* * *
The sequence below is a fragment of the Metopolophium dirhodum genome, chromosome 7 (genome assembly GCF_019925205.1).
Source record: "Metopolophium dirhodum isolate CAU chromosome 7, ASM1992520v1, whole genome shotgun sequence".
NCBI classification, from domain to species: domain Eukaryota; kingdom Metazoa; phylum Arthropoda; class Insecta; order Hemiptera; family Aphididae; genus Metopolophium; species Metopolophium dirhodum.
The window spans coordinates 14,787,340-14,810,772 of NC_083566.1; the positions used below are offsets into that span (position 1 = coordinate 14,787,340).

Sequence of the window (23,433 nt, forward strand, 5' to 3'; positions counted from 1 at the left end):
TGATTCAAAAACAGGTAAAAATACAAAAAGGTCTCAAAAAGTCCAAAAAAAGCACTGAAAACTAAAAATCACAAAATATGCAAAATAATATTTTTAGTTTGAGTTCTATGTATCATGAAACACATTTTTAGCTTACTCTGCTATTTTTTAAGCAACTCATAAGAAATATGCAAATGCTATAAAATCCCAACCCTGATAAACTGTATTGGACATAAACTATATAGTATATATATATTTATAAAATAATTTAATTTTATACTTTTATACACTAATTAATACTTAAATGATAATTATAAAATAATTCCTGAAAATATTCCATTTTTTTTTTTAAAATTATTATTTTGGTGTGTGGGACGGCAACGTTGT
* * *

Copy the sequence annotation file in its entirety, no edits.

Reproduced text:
The sequence below is a fragment of the Metopolophium dirhodum genome, chromosome 7 (genome assembly GCF_019925205.1).
Source record: "Metopolophium dirhodum isolate CAU chromosome 7, ASM1992520v1, whole genome shotgun sequence".
NCBI classification, from domain to species: domain Eukaryota; kingdom Metazoa; phylum Arthropoda; class Insecta; order Hemiptera; family Aphididae; genus Metopolophium; species Metopolophium dirhodum.
The window spans coordinates 14,787,340-14,810,772 of NC_083566.1; the positions used below are offsets into that span (position 1 = coordinate 14,787,340).

Sequence of the window (23,433 nt, forward strand, 5' to 3'; positions counted from 1 at the left end):
TGATTCAAAAACAGGTAAAAATACAAAAAGGTCTCAAAAAGTCCAAAAAAAGCACTGAAAACTAAAAATCACAAAATATGCAAAATAATATTTTTAGTTTGAGTTCTATGTATCATGAAACACATTTTTAGCTTACTCTGCTATTTTTTAAGCAACTCATAAGAAATATGCAAATGCTATAAAATCCCAACCCTGATAAACTGTATTGGACATAAACTATATAGTATATATATATTTATAAAATAATTTAATTTTATACTTTTATACACTAATTAATACTTAAATGATAATTATAAAATAATTCCTGAAAATATTCCATTTTTTTTTTTAAAATTATTATTTTGGTGTGTGGGACGGCAACGTTGT